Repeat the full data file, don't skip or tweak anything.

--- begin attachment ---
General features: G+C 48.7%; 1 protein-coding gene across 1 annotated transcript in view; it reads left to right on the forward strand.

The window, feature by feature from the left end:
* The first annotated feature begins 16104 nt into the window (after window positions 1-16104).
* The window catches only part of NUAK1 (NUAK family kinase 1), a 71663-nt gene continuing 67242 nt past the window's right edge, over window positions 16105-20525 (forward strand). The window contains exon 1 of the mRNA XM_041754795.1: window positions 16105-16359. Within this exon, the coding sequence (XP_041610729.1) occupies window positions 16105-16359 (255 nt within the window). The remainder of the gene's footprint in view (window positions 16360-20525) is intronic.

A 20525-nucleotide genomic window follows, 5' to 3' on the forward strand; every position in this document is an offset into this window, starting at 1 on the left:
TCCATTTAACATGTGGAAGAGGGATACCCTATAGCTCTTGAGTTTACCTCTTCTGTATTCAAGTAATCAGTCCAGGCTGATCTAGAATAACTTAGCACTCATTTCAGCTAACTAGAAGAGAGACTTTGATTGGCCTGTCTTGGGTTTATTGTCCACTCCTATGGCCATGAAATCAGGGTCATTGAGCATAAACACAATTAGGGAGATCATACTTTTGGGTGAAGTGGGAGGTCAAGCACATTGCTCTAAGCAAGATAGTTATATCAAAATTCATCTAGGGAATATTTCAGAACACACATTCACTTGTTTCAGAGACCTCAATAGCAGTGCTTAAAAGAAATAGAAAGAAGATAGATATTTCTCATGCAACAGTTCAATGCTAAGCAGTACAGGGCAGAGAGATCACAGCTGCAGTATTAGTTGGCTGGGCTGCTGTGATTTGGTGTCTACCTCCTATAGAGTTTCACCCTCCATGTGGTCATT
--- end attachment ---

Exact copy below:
General features: G+C 48.7%; 1 protein-coding gene across 1 annotated transcript in view; it reads left to right on the forward strand.

The window, feature by feature from the left end:
* The first annotated feature begins 16104 nt into the window (after window positions 1-16104).
* The window catches only part of NUAK1 (NUAK family kinase 1), a 71663-nt gene continuing 67242 nt past the window's right edge, over window positions 16105-20525 (forward strand). The window contains exon 1 of the mRNA XM_041754795.1: window positions 16105-16359. Within this exon, the coding sequence (XP_041610729.1) occupies window positions 16105-16359 (255 nt within the window). The remainder of the gene's footprint in view (window positions 16360-20525) is intronic.

A 20525-nucleotide genomic window follows, 5' to 3' on the forward strand; every position in this document is an offset into this window, starting at 1 on the left:
TCCATTTAACATGTGGAAGAGGGATACCCTATAGCTCTTGAGTTTACCTCTTCTGTATTCAAGTAATCAGTCCAGGCTGATCTAGAATAACTTAGCACTCATTTCAGCTAACTAGAAGAGAGACTTTGATTGGCCTGTCTTGGGTTTATTGTCCACTCCTATGGCCATGAAATCAGGGTCATTGAGCATAAACACAATTAGGGAGATCATACTTTTGGGTGAAGTGGGAGGTCAAGCACATTGCTCTAAGCAAGATAGTTATATCAAAATTCATCTAGGGAATATTTCAGAACACACATTCACTTGTTTCAGAGACCTCAATAGCAGTGCTTAAAAGAAATAGAAAGAAGATAGATATTTCTCATGCAACAGTTCAATGCTAAGCAGTACAGGGCAGAGAGATCACAGCTGCAGTATTAGTTGGCTGGGCTGCTGTGATTTGGTGTCTACCTCCTATAGAGTTTCACCCTCCATGTGGTCATT